Chapter 2 General Nondiscrimination Requirements






It is the policy of the State of Hawaii to ensure that people who have disabilities are not denied access to programs and services offered by the State solely on the basis of their disabilities.  This policy is based on federal legislation, including the Americans with Disabilities Act and Sections 503 and 504 of the Rehabilitation Act of 1973, as amended, and State legislation, Hawaii Revised Statutes, Chapter 368.  It is reaffirmed by the Governor’s Executive Memorandum 06-02 that all previous Administrative Directives related to accessibility for people with disabilities are still in effect.



    • Refer to ATTACHMENT C for a copy of the Governor’s Administrative Directive 97-03 on Non-Discrimination to Programs, Services, and Activities of the State of Hawaii on the Basis of Disability.



This policy applies to all programs, services, and activities of departments and agencies of the State of Hawaii.



An EXAMPLE of a “program” is a hospital or health clinic or quarantine station.


An EXAMPLE of a “service” is licensing or testing or an information hotline.


An EXAMPLE of an “activity” is a tour or public hearing or groundbreaking ceremony.



This chapter discusses the major principles of nondiscrimination as applicable to departments and agencies of the State of Hawaii.


2.1  Equal opportunity to participate



In providing access to programs and services of the State of Hawaii, departments and agencies must ensure that:



    • qualified individuals with disabilities are not denied an opportunity to participate in and benefit from any program or service;


    • individuals with disabilities are afforded an opportunity that is equal to or as effective as that provided others; and




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    • individuals with disabilities are not required to meet criteria for participation that screen out people with disabilities either directly or indirectly, unless such criteria are necessary for the provision of the program’s activities.          


      EXAMPLE:  An individual who is deaf does not receive an equal opportunity to participate in a public hearing conducted by the state if he or she is unable to hear the proceedings.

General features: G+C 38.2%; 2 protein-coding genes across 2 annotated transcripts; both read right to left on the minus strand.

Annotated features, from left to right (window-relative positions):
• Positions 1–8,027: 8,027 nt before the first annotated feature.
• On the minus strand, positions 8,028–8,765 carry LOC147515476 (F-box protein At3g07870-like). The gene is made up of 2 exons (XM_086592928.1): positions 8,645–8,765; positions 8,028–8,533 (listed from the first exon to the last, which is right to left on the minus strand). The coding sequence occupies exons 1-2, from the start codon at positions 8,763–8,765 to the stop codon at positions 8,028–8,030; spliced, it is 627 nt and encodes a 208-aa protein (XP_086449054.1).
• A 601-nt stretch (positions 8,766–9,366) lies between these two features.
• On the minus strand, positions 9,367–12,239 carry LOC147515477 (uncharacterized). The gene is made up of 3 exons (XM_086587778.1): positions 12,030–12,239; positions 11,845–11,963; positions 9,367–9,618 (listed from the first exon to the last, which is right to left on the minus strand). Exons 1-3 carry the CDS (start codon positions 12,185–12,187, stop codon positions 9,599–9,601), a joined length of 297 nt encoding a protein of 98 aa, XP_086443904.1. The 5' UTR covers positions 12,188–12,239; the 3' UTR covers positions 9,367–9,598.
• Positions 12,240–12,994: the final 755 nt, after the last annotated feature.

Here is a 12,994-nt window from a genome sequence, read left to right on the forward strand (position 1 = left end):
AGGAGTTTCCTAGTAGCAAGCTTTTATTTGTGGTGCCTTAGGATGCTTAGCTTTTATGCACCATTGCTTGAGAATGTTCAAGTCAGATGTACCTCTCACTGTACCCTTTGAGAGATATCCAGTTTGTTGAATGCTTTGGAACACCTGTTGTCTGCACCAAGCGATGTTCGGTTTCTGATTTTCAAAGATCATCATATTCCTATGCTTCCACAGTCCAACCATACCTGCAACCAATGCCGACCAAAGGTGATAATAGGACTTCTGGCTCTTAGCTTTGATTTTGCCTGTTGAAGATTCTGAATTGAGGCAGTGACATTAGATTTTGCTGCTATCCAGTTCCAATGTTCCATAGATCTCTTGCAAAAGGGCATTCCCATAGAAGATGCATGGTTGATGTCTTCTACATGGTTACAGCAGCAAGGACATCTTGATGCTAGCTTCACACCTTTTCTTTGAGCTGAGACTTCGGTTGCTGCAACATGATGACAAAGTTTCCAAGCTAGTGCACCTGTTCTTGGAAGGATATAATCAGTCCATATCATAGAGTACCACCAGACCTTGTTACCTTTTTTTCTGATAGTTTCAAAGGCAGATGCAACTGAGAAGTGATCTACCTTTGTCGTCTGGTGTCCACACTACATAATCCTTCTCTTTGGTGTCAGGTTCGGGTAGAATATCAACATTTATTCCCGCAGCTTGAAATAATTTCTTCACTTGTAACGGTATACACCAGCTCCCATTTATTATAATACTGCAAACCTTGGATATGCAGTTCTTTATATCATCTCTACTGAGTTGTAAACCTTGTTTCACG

EXAMPLE:  A student who uses a wheelchair does not receive an equal opportunity to participate in a tour if the site is not accessible to individuals who use wheelchairs.






This policy, consistent with the Americans with Disabilities Act, requires an equal opportunity to participate, but does not guarantee equality of results.




2.2  Reasonable modifications of policies, practices, or procedures



Departments and agencies of the State of Hawaii must reasonably modify their policies, practices, or procedures in order to avoid discrimination toward people with disabilities.



EXAMPLE:  The Department of Land and Natural Resources maintains parks for the public.  There is a ‘no pets – no animals’ policy when camping in state parks.  An individual with a disability is accompanied by a service animal and wishes to have that animal accompany him or her when camping.  The Department of Land and Natural Resources must modify the ‘no pets – no animals’ policy to permit access for this person and the service animal.


EXAMPLE:  The Department of Labor and Industrial Relations operates the Unemployment Insurance Program for those individuals displaced from work.  The policy requires in-person meetings at the Department’s office on a periodic basis to maintain one’s eligibility status.  For a person with a severe mobility impairment whose disability precludes leaving the house, the Department must modify its policy to permit phone or mail participation or a home visit.         


EXAMPLE:  The Department of Defense operates a program for veterans through the Office of Veterans Services.  This may include assistance with burial for eligible veterans.  The application process, however, may be difficult for a person with a mental disability,




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particularly someone with a mental illness such as Post-Traumatic Stress Disorder, who may not be able to successfully complete the application process.  In this case, the office has an obligation to make reasonable modifications to its application process to ensure that otherwise eligible individuals are not denied benefits.  Modifications to the process may include providing applicants who have mental disabilities with individualized assistance to complete the process.